How the FTA with China will affect seniors

After over a decade of negotiations and discussions, the government has finally confirmed they’re signing off on a historic Free Trade Agreement (FTA) with China. Trade Minister Andrew Robb and Chinese Commerce Minister Gao Hucheng have formalised the deal in Canberra yesterday which will create a new level of depth to the China-Australia relationship.

The only question that everyone is asking right now, is how will it affect us?

According to Prime Minister Tony Abbott, it will have a profound impact on our future. “It will change our countries for the better, it will change our region for the better, it will change our world for the better,” the Prime Minister said.

He also noted that the success is the legacy of previous Prime Minister John Howard saying, “Today we realise the vision of former PM John Howard who launched these negotiations a decade ago”.

A FTA brings both great advantages but also some risks for Australia and our people. So here’s the good, the bad and the ugly of what this all means.

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Cheaper products 

Australia will be removing the existing 5% tariff on Chinese electronics, clothing, cars and whitegoods. This means that that they’re all likely to get a lot cheaper. Predictions show that this is likely to put an additional $4,500 back in the pockets of each household over the next 20 years. The Australian reports that this is boosted by the FTAs with South Korea, China and Japan – all complimentary to the Chinese FTA.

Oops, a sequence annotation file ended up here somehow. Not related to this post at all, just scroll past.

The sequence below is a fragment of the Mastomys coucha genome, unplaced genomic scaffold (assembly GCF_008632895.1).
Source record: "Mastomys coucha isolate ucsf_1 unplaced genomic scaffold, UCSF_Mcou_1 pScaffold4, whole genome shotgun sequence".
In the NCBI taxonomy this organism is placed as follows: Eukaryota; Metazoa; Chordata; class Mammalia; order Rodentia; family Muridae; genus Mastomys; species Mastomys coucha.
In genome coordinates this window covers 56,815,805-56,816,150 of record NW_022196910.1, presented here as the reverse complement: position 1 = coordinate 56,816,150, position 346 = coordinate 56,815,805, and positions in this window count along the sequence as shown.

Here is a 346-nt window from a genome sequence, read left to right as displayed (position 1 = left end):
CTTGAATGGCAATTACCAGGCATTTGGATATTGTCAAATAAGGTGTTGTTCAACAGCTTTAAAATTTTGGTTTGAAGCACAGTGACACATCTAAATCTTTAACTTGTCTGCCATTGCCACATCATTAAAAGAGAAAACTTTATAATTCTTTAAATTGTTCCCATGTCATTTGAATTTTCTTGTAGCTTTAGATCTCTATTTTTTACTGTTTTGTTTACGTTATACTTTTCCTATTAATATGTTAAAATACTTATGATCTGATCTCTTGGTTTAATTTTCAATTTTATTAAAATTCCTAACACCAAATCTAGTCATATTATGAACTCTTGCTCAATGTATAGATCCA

Better access to Chinese markets 

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Perhaps the most significant change is how this will affect Australian businesses. Currently exports to China face tariffs of up to 40% making it a difficult market to access. The agreement will ensure that 85% of all Australian exports now enter China tariff-free and this will rise to 95% when the FTA comes into full force. China is already the highest trade parter of Australia with the two-way flow of goods and services exceeding $160 billion annually.

This is particularly good news for high-demand industries and products grown or manufactured in Australia such as Australian beef, dairy, wine, whiskey, sea cucumbers, opal products and deer velvet.

Peter Arkell, Chairman of the Australian Chamber of Commerce in Shanghai, Peter Arkell told the ABC: “I think it’s a momentous thing that’s happened”.

“This has been pretty landmark stuff that’s been negotiated,” Mr Arkell said.

“I hope there’s going to be a lot of Australian business now that maybe had been reluctant about entering into China, worried about some of the so-called barriers, that they can now feel confident this is a place that they can do business”.

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Economic Boost

The FTA will give the Australian economy a significant boost that will be leveraged by two key things. Firstly, Australian jobs are expected to grow by about 9000 per year as businesses expand due to the additional exports and according to the CIE by 2035 this will have created around 178,000 jobs. The second thing is that the extra two way spending will inject an incredible volume of money into the economy coming to around $20 billion spend on Australian products – a growth of 11.1% by 2035. Conversely, we’ll be contributing an additional $46 billion to Asian spending.

 

The biggest concern with the FTA so far is whether or not Visas will be easier to obtain by Chinese people, therefore encouraging them to come to Australia for work at low wages effectively outdoing the average Australian for a job, something that Labor senator Penny Wong made clear when speaking to the media today. She recognised the importance of the FTA to Australia but said Labor will scrutinise every detail of the new deal.

 

So tell us, are you happy Australia and China are strengthening their relationship? Share your thoughts on this in the comments below…